DEAR DOCTOR K:
My cholesterol is high and my doctor wants me to go on a statin. I’d like to avoid medication. Do any supplements effectively lower cholesterol?
Statin drugs lower LDL (or “bad”) cholesterol and also reduce inflammation. Together, these effects lower your risk of heart attack.
Various herbs and supplements have been touted for their ability to improve cholesterol levels. There is one general caveat you should consider. New drugs are tested by the FDA for their safety, effectiveness and purity.
However, almost the opposite is true for herbs and supplements. They are virtually free of testing and manufacturing requirements. And, unfortunately, there have been occasional serious problems with contaminants getting into some supplements during their manufacture.
Here’s what the research shows — and doesn’t show — about some of the best-known products:
- HAWTHORNE. The leaves, berries and flowers of this plant are made into medicine that has been used to treat cardiovascular diseases. It may decrease the body’s production of cholesterol, and it may help the body excrete bile, a cholesterol-filled fluid that helps with digestion. Verdict: It may help.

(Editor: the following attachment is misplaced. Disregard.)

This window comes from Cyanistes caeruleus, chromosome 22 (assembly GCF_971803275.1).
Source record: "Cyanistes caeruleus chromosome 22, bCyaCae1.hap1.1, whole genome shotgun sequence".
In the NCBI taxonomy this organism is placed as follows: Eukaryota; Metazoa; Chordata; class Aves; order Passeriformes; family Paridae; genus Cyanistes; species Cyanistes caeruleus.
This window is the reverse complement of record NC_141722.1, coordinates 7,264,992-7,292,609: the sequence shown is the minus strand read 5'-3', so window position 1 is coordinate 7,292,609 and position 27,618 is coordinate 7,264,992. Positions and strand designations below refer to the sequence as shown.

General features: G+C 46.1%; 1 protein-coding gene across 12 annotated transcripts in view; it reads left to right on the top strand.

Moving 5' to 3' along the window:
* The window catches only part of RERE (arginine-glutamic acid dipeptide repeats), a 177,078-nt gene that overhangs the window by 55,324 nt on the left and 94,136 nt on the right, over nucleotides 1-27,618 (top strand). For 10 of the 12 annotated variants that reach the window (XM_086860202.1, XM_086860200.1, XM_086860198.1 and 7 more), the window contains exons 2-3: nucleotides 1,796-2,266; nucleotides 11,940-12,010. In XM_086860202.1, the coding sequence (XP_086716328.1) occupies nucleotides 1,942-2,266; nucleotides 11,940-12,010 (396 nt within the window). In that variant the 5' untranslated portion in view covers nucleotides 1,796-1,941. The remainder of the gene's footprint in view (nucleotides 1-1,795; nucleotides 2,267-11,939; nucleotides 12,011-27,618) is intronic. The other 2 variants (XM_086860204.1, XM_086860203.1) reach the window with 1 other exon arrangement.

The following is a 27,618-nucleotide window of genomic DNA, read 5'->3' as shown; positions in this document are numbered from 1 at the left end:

- RED YEAST RICE. This Chinese medicine is marketed as a cholesterol-lowering agent. An independent analysis looked at 12 red yeast rice products that claimed to contain 600 milligrams (mg) of the active ingredient. The actual content varied between 0.10 mg and 10.9 mg. Also, one-third of the products were contaminated with a compound that can cause kidney failure. Verdict: It may help, but purity remains a problem.
- GARLIC. Some early studies suggested that garlic might slightly lower cholesterol levels. A study funded by the National Center on Complementary and Alternative Medicine looked at the effectiveness of fresh garlic, dried powdered garlic tablets and aged garlic extract tablets. It found garlic had no effect on cholesterol levels. Verdict: For lowering cholesterol, save your money. For cooking, follow the judgment of your nose and palate.
- FISH OIL. We know that eating fatty fish lowers heart risks for people with heart failure or a previous heart attack. But a 2013 study in The New England Journal of Medicine found that fish oil supplements don’t have the same effect. They don’t lower heart attack or stroke risk in people at high risk of heart disease. Verdict: Eat fish instead.
The truth is, “natural” treatments like herbs and supplements are not necessarily better, and there can be problems with their manufacture. Of course, conventional drugs can have adverse effects as well. But it’s rare for them to contain dangerous contaminants.
It wouldn’t surprise me if some readers think I emphasize conventional pharmaceuticals too much. As a doctor, I actually tend to prescribe fewer conventional drugs than many of my colleagues. And I surely don’t believe that the first treatment for a problem should always be a drug.
But I believe that research has led to the development of some drugs that can achieve results that just are not possible with natural remedies. Statins to lower cholesterol are one such example.